2005 Commercial Driver’s License Manual Figure 5.4 . Subsection 5.1 Test Your Knowledge 1. Why must air tanks be drained 2. What is a supply pressure gauge used for 3. All vehicles with air brakes must have a low air pressure warning signal. True or False 4. What are spring brakes 5. Front wheel brakes are good under all conditions. True or False 6. How do you know if your vehicle is equipped with antilock brakes These questions maybe on your test. If you can’t answer them all, reread subsection 5.1.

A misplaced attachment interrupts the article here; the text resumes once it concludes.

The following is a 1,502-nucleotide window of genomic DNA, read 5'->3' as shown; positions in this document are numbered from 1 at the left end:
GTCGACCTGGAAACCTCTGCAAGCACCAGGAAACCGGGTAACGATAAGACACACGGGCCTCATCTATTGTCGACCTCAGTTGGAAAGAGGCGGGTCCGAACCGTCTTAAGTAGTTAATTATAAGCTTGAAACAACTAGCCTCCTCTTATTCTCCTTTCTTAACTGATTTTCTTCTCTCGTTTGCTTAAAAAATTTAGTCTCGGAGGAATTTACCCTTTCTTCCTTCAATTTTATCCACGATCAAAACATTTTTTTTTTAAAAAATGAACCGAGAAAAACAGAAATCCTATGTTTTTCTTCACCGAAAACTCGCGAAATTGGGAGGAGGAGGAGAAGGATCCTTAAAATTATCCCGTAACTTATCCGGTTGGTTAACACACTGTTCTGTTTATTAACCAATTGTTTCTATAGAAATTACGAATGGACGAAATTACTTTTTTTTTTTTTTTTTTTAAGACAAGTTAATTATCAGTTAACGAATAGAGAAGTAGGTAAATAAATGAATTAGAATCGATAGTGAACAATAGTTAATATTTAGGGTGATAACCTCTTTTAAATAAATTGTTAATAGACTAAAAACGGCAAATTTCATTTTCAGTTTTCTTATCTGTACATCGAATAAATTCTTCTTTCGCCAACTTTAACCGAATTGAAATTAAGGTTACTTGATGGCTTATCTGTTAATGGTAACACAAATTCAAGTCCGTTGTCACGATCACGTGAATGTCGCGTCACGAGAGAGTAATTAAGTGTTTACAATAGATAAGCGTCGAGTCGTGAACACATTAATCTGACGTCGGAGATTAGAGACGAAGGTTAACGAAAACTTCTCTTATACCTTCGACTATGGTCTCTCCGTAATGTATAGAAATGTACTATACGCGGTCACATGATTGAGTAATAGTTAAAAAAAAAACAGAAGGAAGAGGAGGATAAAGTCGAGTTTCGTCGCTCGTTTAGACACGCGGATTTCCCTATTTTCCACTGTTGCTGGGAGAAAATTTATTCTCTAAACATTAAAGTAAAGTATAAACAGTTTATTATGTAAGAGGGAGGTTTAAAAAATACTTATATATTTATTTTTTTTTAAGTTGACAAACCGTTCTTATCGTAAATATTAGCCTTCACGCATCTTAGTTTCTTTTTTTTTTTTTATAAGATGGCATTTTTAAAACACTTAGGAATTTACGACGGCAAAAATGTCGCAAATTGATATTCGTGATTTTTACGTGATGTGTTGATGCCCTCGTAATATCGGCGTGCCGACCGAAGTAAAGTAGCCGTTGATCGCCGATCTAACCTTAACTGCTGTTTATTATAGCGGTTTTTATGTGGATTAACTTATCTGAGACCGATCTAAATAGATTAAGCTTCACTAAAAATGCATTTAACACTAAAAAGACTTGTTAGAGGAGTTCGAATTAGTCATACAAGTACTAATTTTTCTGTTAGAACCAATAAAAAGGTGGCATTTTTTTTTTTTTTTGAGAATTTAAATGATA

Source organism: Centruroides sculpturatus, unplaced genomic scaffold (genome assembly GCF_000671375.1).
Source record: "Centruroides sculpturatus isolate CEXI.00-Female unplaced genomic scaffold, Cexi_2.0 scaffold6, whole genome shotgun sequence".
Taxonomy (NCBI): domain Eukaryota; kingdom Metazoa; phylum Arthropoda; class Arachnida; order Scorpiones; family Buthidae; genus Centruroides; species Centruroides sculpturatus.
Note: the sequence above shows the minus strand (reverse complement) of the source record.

5.2 – Dual Air Brake Most heavy-duty vehicles use dual air brake systems for safety. A dual air brake system has two separate air brake systems, which use a single set of brake controls. Each system has its own air tanks, hoses, lines, etc. One system typically operates the regular brakes on the rear axle or axles. The other system operates the regular brakes on the front axle (and possibly one rear axle. Both systems supply air to the trailer (if there is one. The first system is called the "primary" system. The other is called the "secondary" system. See Figure 5.4. Before driving a vehicle with a dual air system, allow time for the air compressor to buildup a minimum of 100 psi pressure in both the primary and secondary systems. Watch the primary and secondary air pressure gauges (or needles, if the system has two needles in one gauge. Pay attention to the low air pressure warning light and buzzer. The warning light and buzzer should shutoff when air pressure in both systems rises to a value set by the manufacturer. This value must be greater than 60 psi. The warning light and buzzer should come on before the air pressure drops below 60 psi in either system. If this happens while driving, you should stop right away and safely park the vehicle. If one air system is very low on pressure, either the front or the rear brakes will not be operating fully. This means it will take you longer to stop. Bring the vehicle to a safe stop, and have the air brakes system fixed.